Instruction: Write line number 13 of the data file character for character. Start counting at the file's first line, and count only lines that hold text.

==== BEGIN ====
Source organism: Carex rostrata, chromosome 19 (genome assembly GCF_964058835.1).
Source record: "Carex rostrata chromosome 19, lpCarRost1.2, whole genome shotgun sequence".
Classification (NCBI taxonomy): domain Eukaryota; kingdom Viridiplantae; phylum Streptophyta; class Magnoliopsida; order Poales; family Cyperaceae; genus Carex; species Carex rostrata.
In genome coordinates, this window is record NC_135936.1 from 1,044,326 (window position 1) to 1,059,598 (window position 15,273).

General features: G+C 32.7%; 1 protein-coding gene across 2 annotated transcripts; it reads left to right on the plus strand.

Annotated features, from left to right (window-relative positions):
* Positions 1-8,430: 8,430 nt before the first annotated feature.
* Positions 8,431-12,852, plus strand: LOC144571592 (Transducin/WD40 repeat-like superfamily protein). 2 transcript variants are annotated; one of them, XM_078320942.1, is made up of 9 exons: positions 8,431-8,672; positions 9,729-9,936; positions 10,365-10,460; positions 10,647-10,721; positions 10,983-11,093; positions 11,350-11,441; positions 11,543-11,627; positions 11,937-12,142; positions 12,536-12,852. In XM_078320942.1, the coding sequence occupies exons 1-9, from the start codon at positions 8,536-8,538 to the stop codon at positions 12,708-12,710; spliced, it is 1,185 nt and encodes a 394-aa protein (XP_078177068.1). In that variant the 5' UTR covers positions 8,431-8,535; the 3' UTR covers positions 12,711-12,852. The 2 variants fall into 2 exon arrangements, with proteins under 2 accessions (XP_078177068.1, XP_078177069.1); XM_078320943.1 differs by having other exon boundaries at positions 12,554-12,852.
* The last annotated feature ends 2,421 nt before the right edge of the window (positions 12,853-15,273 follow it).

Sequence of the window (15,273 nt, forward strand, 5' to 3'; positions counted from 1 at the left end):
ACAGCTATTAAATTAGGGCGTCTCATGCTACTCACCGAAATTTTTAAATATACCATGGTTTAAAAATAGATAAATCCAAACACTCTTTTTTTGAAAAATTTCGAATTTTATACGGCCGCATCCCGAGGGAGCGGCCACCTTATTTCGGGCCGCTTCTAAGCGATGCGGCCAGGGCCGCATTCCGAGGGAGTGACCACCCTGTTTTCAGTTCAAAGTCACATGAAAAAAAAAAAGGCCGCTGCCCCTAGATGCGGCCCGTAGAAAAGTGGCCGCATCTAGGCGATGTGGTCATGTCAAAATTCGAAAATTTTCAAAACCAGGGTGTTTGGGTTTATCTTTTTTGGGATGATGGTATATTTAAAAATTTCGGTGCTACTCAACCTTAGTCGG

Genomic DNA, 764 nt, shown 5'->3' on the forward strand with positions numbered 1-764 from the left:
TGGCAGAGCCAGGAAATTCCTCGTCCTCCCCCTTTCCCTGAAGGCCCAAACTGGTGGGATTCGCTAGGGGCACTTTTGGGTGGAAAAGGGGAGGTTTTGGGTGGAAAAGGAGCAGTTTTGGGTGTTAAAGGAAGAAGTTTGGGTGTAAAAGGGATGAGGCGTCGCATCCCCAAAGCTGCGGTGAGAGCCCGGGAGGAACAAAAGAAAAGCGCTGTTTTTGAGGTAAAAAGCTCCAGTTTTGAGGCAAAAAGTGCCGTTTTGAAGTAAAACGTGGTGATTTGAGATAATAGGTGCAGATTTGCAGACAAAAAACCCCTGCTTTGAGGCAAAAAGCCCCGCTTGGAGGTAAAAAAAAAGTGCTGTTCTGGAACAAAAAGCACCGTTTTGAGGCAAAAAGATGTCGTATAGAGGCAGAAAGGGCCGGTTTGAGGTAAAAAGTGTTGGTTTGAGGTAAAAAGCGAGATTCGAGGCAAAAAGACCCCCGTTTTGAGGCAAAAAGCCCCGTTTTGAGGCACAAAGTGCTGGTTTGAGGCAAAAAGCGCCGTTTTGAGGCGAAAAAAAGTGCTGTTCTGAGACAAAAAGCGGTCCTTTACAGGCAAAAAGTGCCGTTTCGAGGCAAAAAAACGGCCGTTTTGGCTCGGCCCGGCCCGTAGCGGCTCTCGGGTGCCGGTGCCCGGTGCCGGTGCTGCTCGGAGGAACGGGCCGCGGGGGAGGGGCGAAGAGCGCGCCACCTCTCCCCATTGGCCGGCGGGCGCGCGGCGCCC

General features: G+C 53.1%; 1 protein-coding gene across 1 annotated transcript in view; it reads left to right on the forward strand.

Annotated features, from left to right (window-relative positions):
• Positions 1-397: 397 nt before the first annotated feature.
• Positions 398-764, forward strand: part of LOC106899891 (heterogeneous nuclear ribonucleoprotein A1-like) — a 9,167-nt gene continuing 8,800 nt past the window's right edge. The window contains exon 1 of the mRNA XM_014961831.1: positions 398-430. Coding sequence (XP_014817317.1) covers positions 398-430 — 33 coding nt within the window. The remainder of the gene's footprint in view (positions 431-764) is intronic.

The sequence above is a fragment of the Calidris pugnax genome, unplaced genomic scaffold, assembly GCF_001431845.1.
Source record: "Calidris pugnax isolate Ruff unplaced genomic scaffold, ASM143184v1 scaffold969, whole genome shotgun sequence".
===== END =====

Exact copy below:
TGGCAGAGCCAGGAAATTCCTCGTCCTCCCCCTTTCCCTGAAGGCCCAAACTGGTGGGATTCGCTAGGGGCACTTTTGGGTGGAAAAGGGGAGGTTTTGGGTGGAAAAGGAGCAGTTTTGGGTGTTAAAGGAAGAAGTTTGGGTGTAAAAGGGATGAGGCGTCGCATCCCCAAAGCTGCGGTGAGAGCCCGGGAGGAACAAAAGAAAAGCGCTGTTTTTGAGGTAAAAAGCTCCAGTTTTGAGGCAAAAAGTGCCGTTTTGAAGTAAAACGTGGTGATTTGAGATAATAGGTGCAGATTTGCAGACAAAAAACCCCTGCTTTGAGGCAAAAAGCCCCGCTTGGAGGTAAAAAAAAAGTGCTGTTCTGGAACAAAAAGCACCGTTTTGAGGCAAAAAGATGTCGTATAGAGGCAGAAAGGGCCGGTTTGAGGTAAAAAGTGTTGGTTTGAGGTAAAAAGCGAGATTCGAGGCAAAAAGACCCCCGTTTTGAGGCAAAAAGCCCCGTTTTGAGGCACAAAGTGCTGGTTTGAGGCAAAAAGCGCCGTTTTGAGGCGAAAAAAAGTGCTGTTCTGAGACAAAAAGCGGTCCTTTACAGGCAAAAAGTGCCGTTTCGAGGCAAAAAAACGGCCGTTTTGGCTCGGCCCGGCCCGTAGCGGCTCTCGGGTGCCGGTGCCCGGTGCCGGTGCTGCTCGGAGGAACGGGCCGCGGGGGAGGGGCGAAGAGCGCGCCACCTCTCCCCATTGGCCGGCGGGCGCGCGGCGCCC